Janet Horner talks to Janet Gleeson about her love of vintage tinplate toys
What is it that made you start collecting and why did you continue?
We were initially drawn to their visual appeal – they are so bright and colourful, and they do things. A !er we found the plane in the snow [read more on p106], we started to look for them wherever we went. We’d "nd them in unexpected places and buy them for Christmas and birthday presents.
Did you focus on their history when buying?
We discovered that tinplate toys began in the mid 19th century with famous German makers such as Bing, Märklin and Lehmann. But these were o!en beyond our budget and there was an element of chance to our collecting. We became interested in space toys a !er the Moon landings and bought robots, #ying saucers and astronauts. We also really liked animals. I had a wonderful tumbling monkey that terri "ed the children. He disappeared one day and I never found him again. I think one of them must have disposed of him!
Where did you buy them?
Mainly from junk shops and jumble sales. During the summer holidays we used to stay with the artist Fred Cuming at his house in Hythe, Kent and, while there, we always visited a junk shop in Folkestone that would invariably have one or two tinplate toys. One year we discovered that the owner had died and the shop was closing down. We asked if there were any toys le! and were told to go upstairs, where we found a huge collection. We bought the lot for about £50.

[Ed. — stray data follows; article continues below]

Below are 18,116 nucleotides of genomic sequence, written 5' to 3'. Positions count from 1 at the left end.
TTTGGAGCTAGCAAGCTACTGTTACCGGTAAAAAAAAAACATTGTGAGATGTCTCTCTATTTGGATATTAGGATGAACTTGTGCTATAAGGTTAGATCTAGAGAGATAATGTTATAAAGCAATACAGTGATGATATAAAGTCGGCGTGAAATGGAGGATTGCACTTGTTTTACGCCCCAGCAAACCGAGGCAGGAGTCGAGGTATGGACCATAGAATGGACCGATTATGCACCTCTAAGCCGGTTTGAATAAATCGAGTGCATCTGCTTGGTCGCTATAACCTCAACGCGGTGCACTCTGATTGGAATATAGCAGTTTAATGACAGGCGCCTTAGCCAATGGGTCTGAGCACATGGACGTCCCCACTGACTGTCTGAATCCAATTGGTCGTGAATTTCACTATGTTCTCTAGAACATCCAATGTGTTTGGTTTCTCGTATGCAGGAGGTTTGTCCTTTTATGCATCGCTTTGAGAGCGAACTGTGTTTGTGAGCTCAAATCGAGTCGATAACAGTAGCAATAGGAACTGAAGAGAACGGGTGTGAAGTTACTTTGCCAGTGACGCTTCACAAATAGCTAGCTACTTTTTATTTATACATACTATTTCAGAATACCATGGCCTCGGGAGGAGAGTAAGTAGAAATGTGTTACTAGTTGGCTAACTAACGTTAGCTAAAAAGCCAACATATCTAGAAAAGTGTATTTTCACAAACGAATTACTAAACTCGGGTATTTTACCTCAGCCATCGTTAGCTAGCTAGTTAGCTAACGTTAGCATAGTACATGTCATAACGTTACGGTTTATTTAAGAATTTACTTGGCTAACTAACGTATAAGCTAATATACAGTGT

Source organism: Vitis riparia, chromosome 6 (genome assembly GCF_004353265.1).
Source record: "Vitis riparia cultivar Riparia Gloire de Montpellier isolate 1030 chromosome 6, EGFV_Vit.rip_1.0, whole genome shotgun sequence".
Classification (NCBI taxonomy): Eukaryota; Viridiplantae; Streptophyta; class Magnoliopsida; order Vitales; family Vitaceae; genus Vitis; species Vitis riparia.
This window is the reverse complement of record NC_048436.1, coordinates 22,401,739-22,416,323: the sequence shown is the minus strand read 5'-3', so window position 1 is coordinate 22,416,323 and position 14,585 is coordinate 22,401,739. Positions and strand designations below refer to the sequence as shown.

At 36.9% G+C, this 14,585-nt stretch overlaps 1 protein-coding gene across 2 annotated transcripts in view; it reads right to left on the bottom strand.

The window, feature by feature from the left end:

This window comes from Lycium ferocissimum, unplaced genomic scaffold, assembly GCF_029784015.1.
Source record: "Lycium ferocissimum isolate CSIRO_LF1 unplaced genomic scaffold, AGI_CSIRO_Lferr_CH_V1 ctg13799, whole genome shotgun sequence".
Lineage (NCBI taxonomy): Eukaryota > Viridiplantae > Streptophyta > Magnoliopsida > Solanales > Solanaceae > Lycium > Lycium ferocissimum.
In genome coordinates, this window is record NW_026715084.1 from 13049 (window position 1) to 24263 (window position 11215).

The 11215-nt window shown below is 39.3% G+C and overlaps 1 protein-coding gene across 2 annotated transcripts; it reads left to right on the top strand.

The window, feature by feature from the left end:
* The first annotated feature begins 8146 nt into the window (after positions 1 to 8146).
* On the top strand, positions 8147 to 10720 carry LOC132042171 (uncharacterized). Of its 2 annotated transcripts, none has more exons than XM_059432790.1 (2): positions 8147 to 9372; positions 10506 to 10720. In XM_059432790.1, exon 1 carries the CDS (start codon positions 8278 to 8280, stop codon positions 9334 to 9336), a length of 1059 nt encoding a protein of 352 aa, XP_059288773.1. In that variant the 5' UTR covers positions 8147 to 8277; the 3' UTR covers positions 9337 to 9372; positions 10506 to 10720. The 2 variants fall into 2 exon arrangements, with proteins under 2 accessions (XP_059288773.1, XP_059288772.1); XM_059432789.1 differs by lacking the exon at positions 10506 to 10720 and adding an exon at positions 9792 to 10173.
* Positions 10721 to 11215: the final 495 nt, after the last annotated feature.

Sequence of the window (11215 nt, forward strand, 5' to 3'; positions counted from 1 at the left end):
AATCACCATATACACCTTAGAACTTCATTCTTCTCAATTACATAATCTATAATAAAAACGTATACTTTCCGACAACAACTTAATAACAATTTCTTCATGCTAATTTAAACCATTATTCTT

Do you have a favourite?
Yes – it’s a singing bird by German company Hohner, which is best known for making harmonicas. I bought it new from Habitat when I was very pregnant with my youngest son. It # aps its wings and turns its head and sings.
What advice would you give to a new collector?
Look a !er them. I keep mine dusted and oiled and I take care not to overwind them because if the spring goes that’s it. These days there are lots of reproductions around. If, like we did, you are buying for visual appeal, there’s nothing wrong with a new tinplate toy – so long as you recognise that’s what it is.
CLOCKWISE FROM THIS IMAGE Find similar tinplate toys at Art of the Tin Toy; Janet’s collection of clockwork toys includes vehicles of every kind, from cars and buses to aircraft and motorbikes; a 1909 bus by Bing; this scooter dates from the 1960s – find similar at Alfies Antique Market.